Monday, April 15, 2013

Dreaming of home

I’m still here, still thinking, but the reflective writing has taken a backseat lately thanks to the combination of tomatoes, figs, uni, and school holidays. So here's something from the archives, a whimsical piece reflecting on a dream I had last year. It was first published in Zadok Perspectives No. 116 (Spring 2012).


One night recently I dreamed I was in my house when, just for a lark, my sister went for a swing on the ceiling fan. But the ceiling was rotten and fell in; and that is how I discovered that my house was built in the shell of a much larger house, eight or ten times as big.

I found myself in a magnificent dark timbered old hall. Wide creaking stairs rose to a mezzanine which ran around the building. The mezzanine was lined with timber bookshelves filled to overflowing with leather bound books; and glass topped display cabinets held stuffed birds, interesting bones, strange artefacts and other curiosities. Broken rafters dangled down, and through gaping holes in the roof I could see the sky.

I said we should rip out our house and live in this much larger space. How wonderful it would be!

But, said the everyone of my dream, we couldn’t possibly afford it; instead, we should just fix the ceiling of our little house, and ignore the big house in which our house stands. I was left with the sad feeling that this was sensible, but then I thought, Why not do it anyway?

Why not reach out beyond the ceiling, the roofline, the house I thought I had, and find something large and beautiful? Why not rip out the new little neat little clean little house and make ancient history habitable? Much better to have rooks in the tower and holes in the floor in an expansive old house than be limited by a tidy low ceilinged safe suburban home.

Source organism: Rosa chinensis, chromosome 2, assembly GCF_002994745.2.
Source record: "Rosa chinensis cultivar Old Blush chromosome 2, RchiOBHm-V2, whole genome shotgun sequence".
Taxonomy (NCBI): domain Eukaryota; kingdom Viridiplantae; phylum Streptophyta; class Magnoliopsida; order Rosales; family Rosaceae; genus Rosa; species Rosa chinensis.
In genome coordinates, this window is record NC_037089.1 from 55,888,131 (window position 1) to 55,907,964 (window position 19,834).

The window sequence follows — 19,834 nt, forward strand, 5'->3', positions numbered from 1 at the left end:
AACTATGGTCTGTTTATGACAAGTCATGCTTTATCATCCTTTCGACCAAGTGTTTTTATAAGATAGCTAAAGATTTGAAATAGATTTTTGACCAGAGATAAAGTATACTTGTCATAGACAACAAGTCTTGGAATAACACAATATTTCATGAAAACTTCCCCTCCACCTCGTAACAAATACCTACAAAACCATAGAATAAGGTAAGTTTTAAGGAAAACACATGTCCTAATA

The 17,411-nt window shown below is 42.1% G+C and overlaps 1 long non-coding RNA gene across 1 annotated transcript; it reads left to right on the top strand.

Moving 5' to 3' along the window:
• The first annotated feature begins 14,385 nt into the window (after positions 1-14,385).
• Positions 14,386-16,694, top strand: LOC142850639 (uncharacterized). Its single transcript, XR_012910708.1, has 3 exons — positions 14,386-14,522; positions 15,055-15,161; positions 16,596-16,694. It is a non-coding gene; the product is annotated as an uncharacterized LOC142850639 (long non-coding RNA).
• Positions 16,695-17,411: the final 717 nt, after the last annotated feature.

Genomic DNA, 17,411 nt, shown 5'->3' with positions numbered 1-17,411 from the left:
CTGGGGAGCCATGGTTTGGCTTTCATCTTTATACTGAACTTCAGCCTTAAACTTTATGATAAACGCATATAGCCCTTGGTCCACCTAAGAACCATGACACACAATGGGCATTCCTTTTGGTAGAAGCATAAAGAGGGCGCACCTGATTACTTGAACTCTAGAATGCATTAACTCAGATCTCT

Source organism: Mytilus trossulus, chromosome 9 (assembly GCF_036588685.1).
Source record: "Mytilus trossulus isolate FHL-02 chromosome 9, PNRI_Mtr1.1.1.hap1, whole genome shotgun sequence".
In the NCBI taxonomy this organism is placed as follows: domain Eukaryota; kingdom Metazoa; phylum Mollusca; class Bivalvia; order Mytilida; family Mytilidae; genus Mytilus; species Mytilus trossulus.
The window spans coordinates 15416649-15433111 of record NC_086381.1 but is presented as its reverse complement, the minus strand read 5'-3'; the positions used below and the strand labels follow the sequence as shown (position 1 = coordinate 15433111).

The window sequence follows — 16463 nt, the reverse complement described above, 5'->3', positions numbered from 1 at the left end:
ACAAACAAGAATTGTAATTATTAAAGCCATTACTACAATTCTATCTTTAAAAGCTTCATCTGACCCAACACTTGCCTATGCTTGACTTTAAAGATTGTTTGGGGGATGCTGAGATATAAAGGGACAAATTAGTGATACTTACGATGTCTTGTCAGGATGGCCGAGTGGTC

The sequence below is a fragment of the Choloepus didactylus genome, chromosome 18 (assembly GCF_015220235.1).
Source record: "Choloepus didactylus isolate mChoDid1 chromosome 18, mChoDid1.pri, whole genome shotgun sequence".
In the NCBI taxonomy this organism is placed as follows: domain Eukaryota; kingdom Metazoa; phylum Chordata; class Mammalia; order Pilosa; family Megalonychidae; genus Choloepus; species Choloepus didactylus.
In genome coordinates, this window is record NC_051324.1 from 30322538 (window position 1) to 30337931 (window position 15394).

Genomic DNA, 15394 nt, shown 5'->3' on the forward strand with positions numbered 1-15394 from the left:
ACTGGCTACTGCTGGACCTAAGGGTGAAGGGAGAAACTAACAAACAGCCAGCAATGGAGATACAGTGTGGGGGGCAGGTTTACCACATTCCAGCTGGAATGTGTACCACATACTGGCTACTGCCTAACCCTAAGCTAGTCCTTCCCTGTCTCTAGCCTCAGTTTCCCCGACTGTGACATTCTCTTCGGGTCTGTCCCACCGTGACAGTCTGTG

Upon waking I found myself wondering, have I made of my soul a suburban home? A pristine place with nothing to make me uncomfortable? Have I ignored the rumblings of loose rafters above my clean white ceiling, the quarrelling of ancient birds just out of hearing, the centuries of history and learning and stories that were in the old books? Have I settled for less?

This is a question of trust, of course; and I suspect that, for the most part, I have chosen to live comfortably rather than push out and discover just how deep is the Christian story, how vast is God’s love – and how exuberantly I could respond.

I don’t really know how to live in the house of my dream, but the vision grips me so fiercely I want to try. My hope is that if I read the old books and examine the bones; if I sit on the stairs and gaze at the sky; if I remove all the rot and listen for birds; and if I reflect on what these things have to say, then through dreams and play and work and silence, I might just find a way.


  1. I once had a similar dream - I found an enormous, ancient ballroom through the door I had always thought led to our poky cellar. The ballroom had great archway windows with views to an open countryside. I woke with the wonderful conviction that all this was somewhere inside me, and still, from time to time, I think of my inner ballroom and how to make better use of it.

    1. Fascinating. I am part of a social dreaming group. We meet monthly, tell our dreams, and then trace meaning in the points of convergence. Why do we share dream images? Because we are part of a shared class / societal / social landscape which informs our dreams. Sounds like you and I have shared a dreamscape, too.


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